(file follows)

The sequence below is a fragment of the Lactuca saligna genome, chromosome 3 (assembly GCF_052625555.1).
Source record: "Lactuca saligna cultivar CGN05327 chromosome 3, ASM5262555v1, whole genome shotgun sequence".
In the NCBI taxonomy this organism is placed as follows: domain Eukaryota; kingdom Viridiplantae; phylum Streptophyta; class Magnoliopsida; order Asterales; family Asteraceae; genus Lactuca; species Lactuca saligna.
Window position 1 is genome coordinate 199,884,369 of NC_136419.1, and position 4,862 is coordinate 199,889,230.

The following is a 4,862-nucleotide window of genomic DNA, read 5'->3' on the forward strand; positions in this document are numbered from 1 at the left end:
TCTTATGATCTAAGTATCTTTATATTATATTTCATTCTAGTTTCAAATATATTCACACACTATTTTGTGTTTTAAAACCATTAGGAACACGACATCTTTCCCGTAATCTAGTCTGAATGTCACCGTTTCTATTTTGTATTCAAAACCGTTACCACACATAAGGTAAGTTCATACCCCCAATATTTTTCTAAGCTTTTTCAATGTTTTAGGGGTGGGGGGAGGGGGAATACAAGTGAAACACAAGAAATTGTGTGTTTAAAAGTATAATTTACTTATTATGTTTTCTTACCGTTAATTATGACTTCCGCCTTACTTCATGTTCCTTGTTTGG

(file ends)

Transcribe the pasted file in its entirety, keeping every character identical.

The sequence below is a fragment of the Lactuca saligna genome, chromosome 3 (assembly GCF_052625555.1).
Source record: "Lactuca saligna cultivar CGN05327 chromosome 3, ASM5262555v1, whole genome shotgun sequence".
In the NCBI taxonomy this organism is placed as follows: domain Eukaryota; kingdom Viridiplantae; phylum Streptophyta; class Magnoliopsida; order Asterales; family Asteraceae; genus Lactuca; species Lactuca saligna.
Window position 1 is genome coordinate 199,884,369 of NC_136419.1, and position 4,862 is coordinate 199,889,230.

The following is a 4,862-nucleotide window of genomic DNA, read 5'->3' on the forward strand; positions in this document are numbered from 1 at the left end:
TCTTATGATCTAAGTATCTTTATATTATATTTCATTCTAGTTTCAAATATATTCACACACTATTTTGTGTTTTAAAACCATTAGGAACACGACATCTTTCCCGTAATCTAGTCTGAATGTCACCGTTTCTATTTTGTATTCAAAACCGTTACCACACATAAGGTAAGTTCATACCCCCAATATTTTTCTAAGCTTTTTCAATGTTTTAGGGGTGGGGGGAGGGGGAATACAAGTGAAACACAAGAAATTGTGTGTTTAAAAGTATAATTTACTTATTATGTTTTCTTACCGTTAATTATGACTTCCGCCTTACTTCATGTTCCTTGTTTGG